Wednesday, October 1, 2014

Not Connecting


It's already October.

The time period that Joshua spent alive is coming to a close…again.

October 6 is when my world changed forever.

It's a day that represents the loss of my ignorance. It's a day that thrust me into an unknown world of grief, disbelief, anger, mistrust, and questioning.

It's a day that I saw the ugly side of humanity.

It's been 4 years since I lost it all.

4 years….

A lot has changed since then. New home, another child, new jobs, new vehicles, relationships dissolving, relationships strengthening, a new church home, another loss. My life looks nothing like it did 4 years ago, and for that I am thankful.

But it's difficult to connect that old life to the new life.

My mind has forgotten the pain. It has forgotten the trauma. It has forgotten the details. It tricks me into believing that none of this happened. It allows me to step outside of my pain and think rationally again.

My mind has freed me from the grips of slavery that grief held over me.

But my heart has not.

I have such a difficult time connecting my head and my heart. How can a heart continue to hurt so badly, even after the details of the mind have become fuzzy? How can a heart hurt so deeply while the mind has freed itself from the pain?

How does my heart continue to feel so broken and empty while my mind tells me how full my life really is?

I just cannot connect the two any more. It's impossible to reconcile the two "lives" that my head and heart live.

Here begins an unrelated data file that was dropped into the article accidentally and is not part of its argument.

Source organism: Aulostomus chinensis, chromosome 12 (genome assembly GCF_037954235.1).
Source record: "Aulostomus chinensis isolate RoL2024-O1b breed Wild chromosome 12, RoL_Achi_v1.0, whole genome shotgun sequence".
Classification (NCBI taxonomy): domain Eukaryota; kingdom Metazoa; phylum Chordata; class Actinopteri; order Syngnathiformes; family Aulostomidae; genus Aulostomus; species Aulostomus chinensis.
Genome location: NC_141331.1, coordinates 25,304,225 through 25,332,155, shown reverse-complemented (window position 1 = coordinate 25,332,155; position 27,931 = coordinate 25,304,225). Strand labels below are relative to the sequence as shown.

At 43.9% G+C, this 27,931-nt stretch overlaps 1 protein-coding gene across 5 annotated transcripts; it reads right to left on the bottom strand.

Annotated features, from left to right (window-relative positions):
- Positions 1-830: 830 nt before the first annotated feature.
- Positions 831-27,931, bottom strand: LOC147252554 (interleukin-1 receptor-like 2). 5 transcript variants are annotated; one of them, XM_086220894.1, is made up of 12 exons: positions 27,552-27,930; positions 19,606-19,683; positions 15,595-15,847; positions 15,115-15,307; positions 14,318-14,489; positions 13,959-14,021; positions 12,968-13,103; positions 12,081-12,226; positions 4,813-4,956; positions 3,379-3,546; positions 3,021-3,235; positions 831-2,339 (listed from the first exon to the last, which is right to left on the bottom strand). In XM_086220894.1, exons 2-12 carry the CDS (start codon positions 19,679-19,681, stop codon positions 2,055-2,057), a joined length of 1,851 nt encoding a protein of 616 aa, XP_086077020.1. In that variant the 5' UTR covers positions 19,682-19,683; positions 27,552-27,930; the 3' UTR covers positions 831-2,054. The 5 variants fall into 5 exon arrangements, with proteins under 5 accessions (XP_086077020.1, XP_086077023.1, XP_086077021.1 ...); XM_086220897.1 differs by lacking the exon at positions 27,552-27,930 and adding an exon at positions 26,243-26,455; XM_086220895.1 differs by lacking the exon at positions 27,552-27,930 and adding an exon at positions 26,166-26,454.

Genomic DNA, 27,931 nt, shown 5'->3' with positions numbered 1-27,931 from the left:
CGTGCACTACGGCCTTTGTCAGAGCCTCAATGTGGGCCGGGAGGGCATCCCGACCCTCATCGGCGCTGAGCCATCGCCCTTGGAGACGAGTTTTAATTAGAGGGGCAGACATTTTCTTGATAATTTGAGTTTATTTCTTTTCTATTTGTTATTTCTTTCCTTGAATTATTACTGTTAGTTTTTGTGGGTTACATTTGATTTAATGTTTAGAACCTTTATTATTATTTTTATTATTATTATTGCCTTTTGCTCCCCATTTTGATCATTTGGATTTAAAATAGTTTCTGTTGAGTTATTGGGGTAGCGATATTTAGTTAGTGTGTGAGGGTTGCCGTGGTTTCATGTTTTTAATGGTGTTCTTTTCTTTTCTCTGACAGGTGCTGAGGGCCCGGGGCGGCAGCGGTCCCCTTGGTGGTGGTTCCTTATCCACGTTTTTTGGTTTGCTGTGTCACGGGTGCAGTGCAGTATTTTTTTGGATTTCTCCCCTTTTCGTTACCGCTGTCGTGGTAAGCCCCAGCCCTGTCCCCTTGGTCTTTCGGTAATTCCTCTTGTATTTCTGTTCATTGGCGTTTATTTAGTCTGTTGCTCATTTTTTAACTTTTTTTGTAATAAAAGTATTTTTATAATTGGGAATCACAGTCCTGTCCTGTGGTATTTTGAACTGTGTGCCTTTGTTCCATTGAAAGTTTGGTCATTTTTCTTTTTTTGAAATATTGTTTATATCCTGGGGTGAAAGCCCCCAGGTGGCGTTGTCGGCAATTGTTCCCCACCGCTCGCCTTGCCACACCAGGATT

This is a weird place for me. It's a place of deep healing, but also of deep pain. It's a place that leaves me clinging to God to find my strength just as much as when both my head and heart were in sync. It's a place that is allowing me to move forward, but at a snails pace. It's a place that allows me to both remember and forget. It's a place that leaves me feeling vulnerable, exhausted, free, and thankful.

Maybe someday, it will connect.

Sunday, August 17, 2014

Birthday, Grief, Love, and His Presence

Yesterday was Joshua's birthday.

It's a day that we are supposed to look forward to and enjoy. It's a day that is supposed to be filled with family, cake, laughter and joy.

It's a day, that so many tell me, that I need to celebrate his life instead of mourn his death.

But how can I celebrate a life that isn't here? To sit around a birthday cake made for a son that is dead is one of the most depressing things on the face of the earth.

August 16th is a day that I dread every year. It's a day that all the memories come flooding back to me. It's a day that I remember how much hope I had for my son's life. It's a day that began the last 51 days of my son's life. It's a day of sadness, not because I didn't appreciate or value his life, but because it's a day that signifies his absence in our lives and in our family.

Over the past 3 weeks, I've done a great job of keeping busy. Two weeks of vacation, summer camp, and the beginning of school have kept my mind preoccupied. But I knew it it was coming. My heart knew that there was really no true way to avoid it.

Yesterday came. The day my son should have turned 4.

There were tears. Lots of tears. Tears from me. Tears from Shane. Tears from Caleb.

Oh, the tears from Caleb. Those are the most heart breaking tears of all. Have you ever watched your 8 year old son process what it means to be "celebrating" his dead brother's birthday? It's awful and heart wrenching. It leaves you crying out for Jesus to give you the strength to make it through; to give you the wisdom and grace to put aside your grief to comfort your grieving child. It's like a sick and horrible punch to the gut that leaves you breathless.